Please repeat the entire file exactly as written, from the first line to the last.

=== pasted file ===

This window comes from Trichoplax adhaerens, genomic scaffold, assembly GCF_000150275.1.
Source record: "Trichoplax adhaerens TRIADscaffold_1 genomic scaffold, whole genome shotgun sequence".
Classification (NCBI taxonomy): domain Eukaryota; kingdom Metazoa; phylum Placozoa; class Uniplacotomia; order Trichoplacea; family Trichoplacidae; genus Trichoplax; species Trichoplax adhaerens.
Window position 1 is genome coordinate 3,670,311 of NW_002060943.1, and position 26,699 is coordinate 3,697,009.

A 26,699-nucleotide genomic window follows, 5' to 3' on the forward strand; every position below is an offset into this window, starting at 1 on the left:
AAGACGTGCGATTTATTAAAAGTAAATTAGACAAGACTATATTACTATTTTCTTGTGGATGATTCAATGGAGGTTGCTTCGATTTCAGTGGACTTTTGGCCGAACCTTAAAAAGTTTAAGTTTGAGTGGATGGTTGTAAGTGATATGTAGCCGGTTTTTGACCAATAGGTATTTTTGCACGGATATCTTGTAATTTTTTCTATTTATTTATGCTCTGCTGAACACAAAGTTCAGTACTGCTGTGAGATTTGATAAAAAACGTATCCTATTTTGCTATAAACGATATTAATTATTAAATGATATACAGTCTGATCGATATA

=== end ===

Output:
This window comes from Trichoplax adhaerens, genomic scaffold, assembly GCF_000150275.1.
Source record: "Trichoplax adhaerens TRIADscaffold_1 genomic scaffold, whole genome shotgun sequence".
Classification (NCBI taxonomy): domain Eukaryota; kingdom Metazoa; phylum Placozoa; class Uniplacotomia; order Trichoplacea; family Trichoplacidae; genus Trichoplax; species Trichoplax adhaerens.
Window position 1 is genome coordinate 3,670,311 of NW_002060943.1, and position 26,699 is coordinate 3,697,009.

A 26,699-nucleotide genomic window follows, 5' to 3' on the forward strand; every position below is an offset into this window, starting at 1 on the left:
AAGACGTGCGATTTATTAAAAGTAAATTAGACAAGACTATATTACTATTTTCTTGTGGATGATTCAATGGAGGTTGCTTCGATTTCAGTGGACTTTTGGCCGAACCTTAAAAAGTTTAAGTTTGAGTGGATGGTTGTAAGTGATATGTAGCCGGTTTTTGACCAATAGGTATTTTTGCACGGATATCTTGTAATTTTTTCTATTTATTTATGCTCTGCTGAACACAAAGTTCAGTACTGCTGTGAGATTTGATAAAAAACGTATCCTATTTTGCTATAAACGATATTAATTATTAAATGATATACAGTCTGATCGATATA